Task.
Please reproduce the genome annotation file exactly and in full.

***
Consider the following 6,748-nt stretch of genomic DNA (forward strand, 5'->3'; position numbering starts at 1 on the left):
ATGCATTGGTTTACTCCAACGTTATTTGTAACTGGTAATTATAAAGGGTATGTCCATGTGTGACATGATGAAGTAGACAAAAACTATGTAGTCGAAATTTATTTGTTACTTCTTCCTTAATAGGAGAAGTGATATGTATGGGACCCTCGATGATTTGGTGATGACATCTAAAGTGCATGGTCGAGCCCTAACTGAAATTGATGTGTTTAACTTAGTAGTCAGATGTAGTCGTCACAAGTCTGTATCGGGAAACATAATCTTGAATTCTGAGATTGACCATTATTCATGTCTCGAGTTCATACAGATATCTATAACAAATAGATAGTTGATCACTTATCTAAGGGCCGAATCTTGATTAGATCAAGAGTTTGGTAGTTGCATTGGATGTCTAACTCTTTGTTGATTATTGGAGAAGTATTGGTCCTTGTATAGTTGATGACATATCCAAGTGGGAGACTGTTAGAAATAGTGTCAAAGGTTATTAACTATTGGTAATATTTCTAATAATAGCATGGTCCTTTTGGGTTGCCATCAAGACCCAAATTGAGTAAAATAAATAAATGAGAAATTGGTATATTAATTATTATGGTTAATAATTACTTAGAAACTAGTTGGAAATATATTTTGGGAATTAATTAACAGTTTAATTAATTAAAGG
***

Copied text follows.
Consider the following 6,748-nt stretch of genomic DNA (forward strand, 5'->3'; position numbering starts at 1 on the left):
ATGCATTGGTTTACTCCAACGTTATTTGTAACTGGTAATTATAAAGGGTATGTCCATGTGTGACATGATGAAGTAGACAAAAACTATGTAGTCGAAATTTATTTGTTACTTCTTCCTTAATAGGAGAAGTGATATGTATGGGACCCTCGATGATTTGGTGATGACATCTAAAGTGCATGGTCGAGCCCTAACTGAAATTGATGTGTTTAACTTAGTAGTCAGATGTAGTCGTCACAAGTCTGTATCGGGAAACATAATCTTGAATTCTGAGATTGACCATTATTCATGTCTCGAGTTCATACAGATATCTATAACAAATAGATAGTTGATCACTTATCTAAGGGCCGAATCTTGATTAGATCAAGAGTTTGGTAGTTGCATTGGATGTCTAACTCTTTGTTGATTATTGGAGAAGTATTGGTCCTTGTATAGTTGATGACATATCCAAGTGGGAGACTGTTAGAAATAGTGTCAAAGGTTATTAACTATTGGTAATATTTCTAATAATAGCATGGTCCTTTTGGGTTGCCATCAAGACCCAAATTGAGTAAAATAAATAAATGAGAAATTGGTATATTAATTATTATGGTTAATAATTACTTAGAAACTAGTTGGAAATATATTTTGGGAATTAATTAACAGTTTAATTAATTAAAGG